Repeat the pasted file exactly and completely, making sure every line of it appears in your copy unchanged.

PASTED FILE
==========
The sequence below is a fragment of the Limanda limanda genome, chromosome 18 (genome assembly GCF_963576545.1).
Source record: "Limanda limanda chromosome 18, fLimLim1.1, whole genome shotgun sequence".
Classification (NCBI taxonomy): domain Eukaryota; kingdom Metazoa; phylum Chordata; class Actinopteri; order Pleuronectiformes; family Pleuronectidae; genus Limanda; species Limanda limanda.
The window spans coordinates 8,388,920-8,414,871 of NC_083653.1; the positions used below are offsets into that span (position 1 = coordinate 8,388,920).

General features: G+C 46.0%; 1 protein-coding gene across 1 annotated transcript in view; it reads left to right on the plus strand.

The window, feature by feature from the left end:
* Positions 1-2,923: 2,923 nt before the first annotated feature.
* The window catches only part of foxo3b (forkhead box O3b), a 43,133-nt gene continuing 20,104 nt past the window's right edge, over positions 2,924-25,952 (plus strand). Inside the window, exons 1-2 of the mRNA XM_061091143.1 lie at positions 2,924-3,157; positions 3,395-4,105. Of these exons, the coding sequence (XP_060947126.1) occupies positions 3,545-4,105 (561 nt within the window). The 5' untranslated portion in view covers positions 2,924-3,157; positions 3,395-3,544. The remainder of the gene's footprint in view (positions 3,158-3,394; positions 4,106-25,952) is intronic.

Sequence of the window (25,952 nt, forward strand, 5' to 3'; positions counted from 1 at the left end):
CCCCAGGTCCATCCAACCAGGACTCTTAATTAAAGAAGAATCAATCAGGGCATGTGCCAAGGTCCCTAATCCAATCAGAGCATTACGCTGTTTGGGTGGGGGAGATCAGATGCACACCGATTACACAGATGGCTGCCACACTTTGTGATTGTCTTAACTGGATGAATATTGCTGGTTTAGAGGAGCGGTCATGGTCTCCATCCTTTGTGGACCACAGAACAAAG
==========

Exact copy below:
The sequence below is a fragment of the Limanda limanda genome, chromosome 18 (genome assembly GCF_963576545.1).
Source record: "Limanda limanda chromosome 18, fLimLim1.1, whole genome shotgun sequence".
Classification (NCBI taxonomy): domain Eukaryota; kingdom Metazoa; phylum Chordata; class Actinopteri; order Pleuronectiformes; family Pleuronectidae; genus Limanda; species Limanda limanda.
The window spans coordinates 8,388,920-8,414,871 of NC_083653.1; the positions used below are offsets into that span (position 1 = coordinate 8,388,920).

General features: G+C 46.0%; 1 protein-coding gene across 1 annotated transcript in view; it reads left to right on the plus strand.

The window, feature by feature from the left end:
* Positions 1-2,923: 2,923 nt before the first annotated feature.
* The window catches only part of foxo3b (forkhead box O3b), a 43,133-nt gene continuing 20,104 nt past the window's right edge, over positions 2,924-25,952 (plus strand). Inside the window, exons 1-2 of the mRNA XM_061091143.1 lie at positions 2,924-3,157; positions 3,395-4,105. Of these exons, the coding sequence (XP_060947126.1) occupies positions 3,545-4,105 (561 nt within the window). The 5' untranslated portion in view covers positions 2,924-3,157; positions 3,395-3,544. The remainder of the gene's footprint in view (positions 3,158-3,394; positions 4,106-25,952) is intronic.

Sequence of the window (25,952 nt, forward strand, 5' to 3'; positions counted from 1 at the left end):
CCCCAGGTCCATCCAACCAGGACTCTTAATTAAAGAAGAATCAATCAGGGCATGTGCCAAGGTCCCTAATCCAATCAGAGCATTACGCTGTTTGGGTGGGGGAGATCAGATGCACACCGATTACACAGATGGCTGCCACACTTTGTGATTGTCTTAACTGGATGAATATTGCTGGTTTAGAGGAGCGGTCATGGTCTCCATCCTTTGTGGACCACAGAACAAAG